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VT: Judge strikes down Rutland’s limits on where sex offenders can live

[vtdigger.org]

 

RUTLAND — A judge has shot down an ordinance in Rutland that limited where convicted sex offenders can live in the community.

“The case hinges on the question whether the City of Rutland has the power to declare people nuisances,” Rutland Superior Court Judge Samuel Hoar wrote recently in the strongly worded 13-page ruling. “It does not.”

The ordinance, which the city’s Board of Aldermen adopted in 2008, prohibited any offender convicted of a sex crime against a child from living in the city within 1,000 feet of a school, day care or recreation area.

That restriction precluded child sex offenders from living in much of the city.

“What the City has done here is effectively to declare an entire class of persons to be a public nuisance, by simple virtue of their physical existence,” Hoar wrote. “Plaintiffs have been convicted and punished; the City cannot now say to them, anymore than they could to any other citizen, ‘we don’t want your type in our town.’”

The judge added, “The boldness and breadth of this assertion is virtually without precedent.”

The lawsuit was filed in Rutland Superior Court by the state’s Prisoners’ Rights Office. It was brought on behalf of three convicted sex offenders, identified in documents only as John Does 1, 2 and 3, and includes “parties similarly situated.”

 

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  1. TS

    Cannot declare people a nuisance. That’s a new one. I think that’ll possibly have long reaching application if other RCs/entities want to use that line.

    It also shows the municipalities know what they’re doing by not appealing the court rulings to VTSC for the fear of one fell swoop taking the law out. Sounds like collusion to me. Be nice if they could prove that in court so it could be one fell swoop.

  2. CA Cool RC

    WOW, it seem like this judge understand.

  3. AlexO

    “The judge added, “The boldness and breadth of this assertion is virtually without precedent”

    This is an awesome ruling and a great scathing report. But if you believe the above, your honor, then you haven’t been paying attention for the last 15 years. Cities and states across the nation have done much worse.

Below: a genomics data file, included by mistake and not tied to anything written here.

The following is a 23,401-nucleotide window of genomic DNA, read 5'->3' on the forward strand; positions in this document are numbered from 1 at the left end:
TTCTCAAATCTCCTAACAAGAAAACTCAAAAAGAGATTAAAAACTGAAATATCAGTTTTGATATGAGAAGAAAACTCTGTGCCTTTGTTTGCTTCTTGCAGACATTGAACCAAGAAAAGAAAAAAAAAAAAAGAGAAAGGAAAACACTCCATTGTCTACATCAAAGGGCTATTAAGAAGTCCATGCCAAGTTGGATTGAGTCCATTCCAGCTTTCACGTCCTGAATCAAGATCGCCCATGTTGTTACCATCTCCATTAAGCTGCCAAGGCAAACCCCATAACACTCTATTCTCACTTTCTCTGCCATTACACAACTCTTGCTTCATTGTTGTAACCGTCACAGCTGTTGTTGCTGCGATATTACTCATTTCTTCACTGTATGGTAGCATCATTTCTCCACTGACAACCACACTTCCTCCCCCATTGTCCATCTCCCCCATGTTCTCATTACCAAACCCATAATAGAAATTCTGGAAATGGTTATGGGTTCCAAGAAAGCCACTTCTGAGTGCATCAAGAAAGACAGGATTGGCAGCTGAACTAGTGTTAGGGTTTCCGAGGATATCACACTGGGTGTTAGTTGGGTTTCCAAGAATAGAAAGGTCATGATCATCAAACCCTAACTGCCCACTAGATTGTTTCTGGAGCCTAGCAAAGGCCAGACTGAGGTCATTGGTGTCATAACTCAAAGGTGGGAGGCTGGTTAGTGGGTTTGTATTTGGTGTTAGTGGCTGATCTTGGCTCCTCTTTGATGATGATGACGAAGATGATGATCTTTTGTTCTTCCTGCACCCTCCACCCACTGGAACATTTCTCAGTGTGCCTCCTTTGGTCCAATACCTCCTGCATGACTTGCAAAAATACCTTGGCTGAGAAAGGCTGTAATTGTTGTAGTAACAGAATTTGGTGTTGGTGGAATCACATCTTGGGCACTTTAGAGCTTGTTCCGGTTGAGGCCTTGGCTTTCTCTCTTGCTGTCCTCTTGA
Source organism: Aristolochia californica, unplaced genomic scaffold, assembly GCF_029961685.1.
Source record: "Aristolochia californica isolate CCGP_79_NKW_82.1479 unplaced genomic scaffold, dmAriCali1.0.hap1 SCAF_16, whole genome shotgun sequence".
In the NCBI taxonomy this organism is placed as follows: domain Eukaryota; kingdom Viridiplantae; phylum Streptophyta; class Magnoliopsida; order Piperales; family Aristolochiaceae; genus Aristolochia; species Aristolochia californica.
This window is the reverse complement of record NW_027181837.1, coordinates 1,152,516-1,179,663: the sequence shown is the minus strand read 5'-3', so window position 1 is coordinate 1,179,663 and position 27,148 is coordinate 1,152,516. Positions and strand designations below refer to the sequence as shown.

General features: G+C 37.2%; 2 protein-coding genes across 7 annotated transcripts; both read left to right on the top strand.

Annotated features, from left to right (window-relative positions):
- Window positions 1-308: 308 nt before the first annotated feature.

• David Kennerly, "In the long list of all of your problems, I'm the least of them"

      He may be speaking with a broader sweep of history in mind as in “This trend in American law is without historical precedent.” It’s also a good approach, on his part, by dealing with the absurdity of the law before him and setting it up for ridicule. He can only deal with this one law, after all, and not the panoply of laws which have swept the nation. From an argumentation perspective, it doesn’t really help to point out that this law is very much like many others that have overtaken society. One could argue that the exigent reason for this is the rise of the boogie-man and that the laws are rationally adaptive to the unusual level of risk he poses. It doesn’t hold water but that is the narrative.

  4. New Person

    I’m going to re-order quotes from this article:

    ======
    1. “Plaintiffs have been convicted and punished; the City cannot now say to them, anymore than they could to any other citizen, ‘we don’t want your type in our town,” Hoar wrote.

    2. “What the City has done here is effectively to declare an entire class of persons to be a public nuisance, by simple virtue of their physical existence.”

    3. The judge added, “The boldness and breadth of this assertion is virtually without precedent.”
    ======

    1. Here, the judge identifies that registrants have already paid their price to society via conviction and punishment.